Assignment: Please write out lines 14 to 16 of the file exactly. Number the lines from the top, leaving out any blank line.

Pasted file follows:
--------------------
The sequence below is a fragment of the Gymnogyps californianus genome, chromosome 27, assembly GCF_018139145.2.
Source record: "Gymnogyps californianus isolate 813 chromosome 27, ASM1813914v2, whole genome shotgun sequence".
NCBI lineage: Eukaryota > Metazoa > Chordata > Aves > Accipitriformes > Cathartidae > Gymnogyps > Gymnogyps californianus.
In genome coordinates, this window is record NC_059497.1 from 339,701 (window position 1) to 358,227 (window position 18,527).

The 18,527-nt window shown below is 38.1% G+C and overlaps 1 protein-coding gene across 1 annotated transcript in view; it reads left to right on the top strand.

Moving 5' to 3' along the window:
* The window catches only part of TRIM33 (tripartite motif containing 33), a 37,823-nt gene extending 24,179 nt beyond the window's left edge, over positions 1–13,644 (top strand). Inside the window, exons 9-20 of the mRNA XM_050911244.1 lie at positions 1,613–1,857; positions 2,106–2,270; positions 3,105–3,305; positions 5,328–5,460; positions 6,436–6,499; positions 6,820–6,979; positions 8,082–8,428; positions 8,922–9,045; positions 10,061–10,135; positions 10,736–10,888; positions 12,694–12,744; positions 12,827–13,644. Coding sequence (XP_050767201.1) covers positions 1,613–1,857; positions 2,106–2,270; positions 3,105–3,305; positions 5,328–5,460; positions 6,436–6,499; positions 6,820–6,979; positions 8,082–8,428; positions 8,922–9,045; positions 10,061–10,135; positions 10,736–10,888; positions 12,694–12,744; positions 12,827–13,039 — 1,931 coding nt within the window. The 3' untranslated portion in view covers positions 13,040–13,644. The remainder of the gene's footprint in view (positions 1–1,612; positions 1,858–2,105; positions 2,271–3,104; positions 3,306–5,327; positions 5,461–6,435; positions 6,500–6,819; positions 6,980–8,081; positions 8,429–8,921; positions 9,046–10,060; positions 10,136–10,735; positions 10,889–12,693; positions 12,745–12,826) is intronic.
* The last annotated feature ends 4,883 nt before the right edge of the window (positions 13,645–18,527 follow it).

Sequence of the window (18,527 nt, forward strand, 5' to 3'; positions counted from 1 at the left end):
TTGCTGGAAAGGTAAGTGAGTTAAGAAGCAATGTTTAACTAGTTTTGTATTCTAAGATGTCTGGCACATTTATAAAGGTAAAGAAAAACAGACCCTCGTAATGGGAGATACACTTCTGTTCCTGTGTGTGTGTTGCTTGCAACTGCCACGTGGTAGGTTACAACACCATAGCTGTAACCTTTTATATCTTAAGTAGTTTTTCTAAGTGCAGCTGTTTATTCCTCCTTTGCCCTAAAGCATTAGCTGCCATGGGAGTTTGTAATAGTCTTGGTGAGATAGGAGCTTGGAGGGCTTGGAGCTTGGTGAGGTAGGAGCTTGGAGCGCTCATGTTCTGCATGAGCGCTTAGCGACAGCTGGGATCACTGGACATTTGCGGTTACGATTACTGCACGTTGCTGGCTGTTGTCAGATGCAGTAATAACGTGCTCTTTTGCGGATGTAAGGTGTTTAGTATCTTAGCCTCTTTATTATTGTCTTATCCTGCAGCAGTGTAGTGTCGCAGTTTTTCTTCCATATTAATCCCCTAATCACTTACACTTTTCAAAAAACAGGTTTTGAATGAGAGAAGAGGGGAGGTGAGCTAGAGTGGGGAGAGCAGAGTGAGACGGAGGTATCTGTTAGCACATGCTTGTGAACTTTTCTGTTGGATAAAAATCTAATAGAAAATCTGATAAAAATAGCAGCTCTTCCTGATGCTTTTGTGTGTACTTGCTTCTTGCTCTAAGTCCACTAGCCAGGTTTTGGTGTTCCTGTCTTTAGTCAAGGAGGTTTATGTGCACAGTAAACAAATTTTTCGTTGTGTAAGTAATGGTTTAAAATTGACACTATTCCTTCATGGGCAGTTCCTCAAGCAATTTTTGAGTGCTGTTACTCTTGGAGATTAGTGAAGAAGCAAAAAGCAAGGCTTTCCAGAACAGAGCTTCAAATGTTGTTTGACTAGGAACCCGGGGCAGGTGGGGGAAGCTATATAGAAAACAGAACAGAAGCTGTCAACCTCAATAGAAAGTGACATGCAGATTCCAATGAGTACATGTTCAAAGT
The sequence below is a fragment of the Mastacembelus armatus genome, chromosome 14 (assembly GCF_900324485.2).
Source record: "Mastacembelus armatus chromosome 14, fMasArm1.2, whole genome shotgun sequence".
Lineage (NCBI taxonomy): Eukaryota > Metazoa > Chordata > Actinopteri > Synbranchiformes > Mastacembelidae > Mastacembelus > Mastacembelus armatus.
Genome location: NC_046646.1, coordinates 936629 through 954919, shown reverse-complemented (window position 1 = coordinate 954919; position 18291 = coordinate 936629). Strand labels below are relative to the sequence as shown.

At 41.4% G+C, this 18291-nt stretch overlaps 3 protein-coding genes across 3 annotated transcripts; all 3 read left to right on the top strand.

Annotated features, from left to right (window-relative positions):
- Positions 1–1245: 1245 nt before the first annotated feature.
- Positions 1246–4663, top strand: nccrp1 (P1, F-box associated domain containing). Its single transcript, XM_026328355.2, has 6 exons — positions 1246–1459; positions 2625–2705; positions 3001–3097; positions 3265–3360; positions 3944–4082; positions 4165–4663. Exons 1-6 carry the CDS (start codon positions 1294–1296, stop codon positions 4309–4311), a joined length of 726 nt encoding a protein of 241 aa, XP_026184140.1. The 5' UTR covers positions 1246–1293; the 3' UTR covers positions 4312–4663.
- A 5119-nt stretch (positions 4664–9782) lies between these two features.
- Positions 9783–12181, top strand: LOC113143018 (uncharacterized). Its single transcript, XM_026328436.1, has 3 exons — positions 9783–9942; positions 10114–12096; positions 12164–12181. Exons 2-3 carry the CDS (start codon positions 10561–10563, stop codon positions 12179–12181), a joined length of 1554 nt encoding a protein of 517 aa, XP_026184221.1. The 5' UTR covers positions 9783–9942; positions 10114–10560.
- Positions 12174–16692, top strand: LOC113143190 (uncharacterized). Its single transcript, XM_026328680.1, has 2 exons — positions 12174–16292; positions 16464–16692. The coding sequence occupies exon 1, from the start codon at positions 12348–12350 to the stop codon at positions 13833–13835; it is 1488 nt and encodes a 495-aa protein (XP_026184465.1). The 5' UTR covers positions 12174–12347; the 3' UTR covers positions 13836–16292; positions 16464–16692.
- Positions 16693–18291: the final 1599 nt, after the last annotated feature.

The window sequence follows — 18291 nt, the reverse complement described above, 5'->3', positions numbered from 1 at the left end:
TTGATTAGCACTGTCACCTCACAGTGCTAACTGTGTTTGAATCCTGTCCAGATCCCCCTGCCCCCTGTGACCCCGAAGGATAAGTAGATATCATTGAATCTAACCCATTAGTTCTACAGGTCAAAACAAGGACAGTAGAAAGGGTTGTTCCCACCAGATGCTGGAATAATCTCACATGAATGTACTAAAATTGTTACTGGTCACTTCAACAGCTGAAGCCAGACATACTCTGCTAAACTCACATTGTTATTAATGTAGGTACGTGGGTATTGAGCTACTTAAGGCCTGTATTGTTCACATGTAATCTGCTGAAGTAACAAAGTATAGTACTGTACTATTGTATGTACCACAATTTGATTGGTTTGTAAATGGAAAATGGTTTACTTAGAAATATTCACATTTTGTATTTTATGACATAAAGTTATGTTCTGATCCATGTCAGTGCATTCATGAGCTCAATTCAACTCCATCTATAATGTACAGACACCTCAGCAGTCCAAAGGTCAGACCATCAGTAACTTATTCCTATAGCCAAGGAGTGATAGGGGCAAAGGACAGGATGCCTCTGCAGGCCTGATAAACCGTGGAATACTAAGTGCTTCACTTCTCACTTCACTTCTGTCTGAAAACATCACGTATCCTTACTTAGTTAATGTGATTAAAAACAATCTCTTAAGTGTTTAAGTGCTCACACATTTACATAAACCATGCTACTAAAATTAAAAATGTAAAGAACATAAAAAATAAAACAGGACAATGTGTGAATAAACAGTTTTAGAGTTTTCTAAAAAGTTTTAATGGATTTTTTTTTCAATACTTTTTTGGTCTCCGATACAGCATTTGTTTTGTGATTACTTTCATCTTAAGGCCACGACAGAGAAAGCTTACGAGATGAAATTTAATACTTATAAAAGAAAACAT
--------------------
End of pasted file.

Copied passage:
Genome location: NC_046646.1, coordinates 936629 through 954919, shown reverse-complemented (window position 1 = coordinate 954919; position 18291 = coordinate 936629). Strand labels below are relative to the sequence as shown.

At 41.4% G+C, this 18291-nt stretch overlaps 3 protein-coding genes across 3 annotated transcripts; all 3 read left to right on the top strand.

Annotated features, from left to right (window-relative positions):